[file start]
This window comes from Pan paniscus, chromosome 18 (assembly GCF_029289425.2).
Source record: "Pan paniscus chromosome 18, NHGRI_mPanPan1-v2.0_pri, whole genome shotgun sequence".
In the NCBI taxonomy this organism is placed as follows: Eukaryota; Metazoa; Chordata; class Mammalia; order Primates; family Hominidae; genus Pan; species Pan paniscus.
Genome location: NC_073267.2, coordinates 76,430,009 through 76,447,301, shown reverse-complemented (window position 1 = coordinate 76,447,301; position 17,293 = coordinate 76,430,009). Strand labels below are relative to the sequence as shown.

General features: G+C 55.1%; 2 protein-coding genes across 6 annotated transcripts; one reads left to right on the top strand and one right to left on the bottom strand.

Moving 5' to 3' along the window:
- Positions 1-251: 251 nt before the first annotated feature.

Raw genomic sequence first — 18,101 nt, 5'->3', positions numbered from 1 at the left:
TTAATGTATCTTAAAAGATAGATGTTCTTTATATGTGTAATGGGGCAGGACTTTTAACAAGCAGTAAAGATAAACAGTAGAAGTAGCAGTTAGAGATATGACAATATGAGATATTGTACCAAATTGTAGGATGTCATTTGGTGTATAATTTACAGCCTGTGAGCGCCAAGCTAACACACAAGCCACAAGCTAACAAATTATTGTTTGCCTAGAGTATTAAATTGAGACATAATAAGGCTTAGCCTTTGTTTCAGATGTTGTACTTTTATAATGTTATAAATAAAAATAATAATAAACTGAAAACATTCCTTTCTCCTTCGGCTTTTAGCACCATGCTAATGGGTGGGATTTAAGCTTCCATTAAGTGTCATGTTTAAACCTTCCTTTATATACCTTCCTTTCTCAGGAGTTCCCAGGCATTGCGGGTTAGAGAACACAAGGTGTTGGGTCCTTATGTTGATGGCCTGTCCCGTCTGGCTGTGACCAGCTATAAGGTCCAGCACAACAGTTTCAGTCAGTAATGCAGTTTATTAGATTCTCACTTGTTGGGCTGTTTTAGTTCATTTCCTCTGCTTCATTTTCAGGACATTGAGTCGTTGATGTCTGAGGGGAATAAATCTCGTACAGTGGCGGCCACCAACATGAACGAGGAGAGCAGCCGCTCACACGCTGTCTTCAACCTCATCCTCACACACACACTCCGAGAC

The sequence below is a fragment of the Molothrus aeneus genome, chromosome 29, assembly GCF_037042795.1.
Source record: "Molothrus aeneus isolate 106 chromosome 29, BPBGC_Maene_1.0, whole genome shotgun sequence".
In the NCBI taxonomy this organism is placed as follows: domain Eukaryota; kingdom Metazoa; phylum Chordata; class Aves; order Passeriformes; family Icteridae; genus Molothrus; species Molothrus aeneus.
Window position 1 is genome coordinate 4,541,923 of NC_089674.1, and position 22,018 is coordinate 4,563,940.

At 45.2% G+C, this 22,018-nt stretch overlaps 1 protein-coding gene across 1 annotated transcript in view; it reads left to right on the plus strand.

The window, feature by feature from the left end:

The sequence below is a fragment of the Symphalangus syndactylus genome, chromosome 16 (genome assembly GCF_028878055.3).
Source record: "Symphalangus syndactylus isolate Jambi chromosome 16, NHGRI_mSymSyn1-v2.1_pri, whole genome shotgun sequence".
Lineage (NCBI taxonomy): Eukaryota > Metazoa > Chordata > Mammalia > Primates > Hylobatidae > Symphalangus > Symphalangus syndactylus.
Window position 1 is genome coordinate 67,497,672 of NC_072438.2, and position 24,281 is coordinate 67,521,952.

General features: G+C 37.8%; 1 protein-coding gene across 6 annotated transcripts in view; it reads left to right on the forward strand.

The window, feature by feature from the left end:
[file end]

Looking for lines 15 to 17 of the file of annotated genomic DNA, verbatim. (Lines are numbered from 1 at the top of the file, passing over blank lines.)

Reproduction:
The window, feature by feature from the left end:

The sequence below is a fragment of the Symphalangus syndactylus genome, chromosome 16 (genome assembly GCF_028878055.3).
Source record: "Symphalangus syndactylus isolate Jambi chromosome 16, NHGRI_mSymSyn1-v2.1_pri, whole genome shotgun sequence".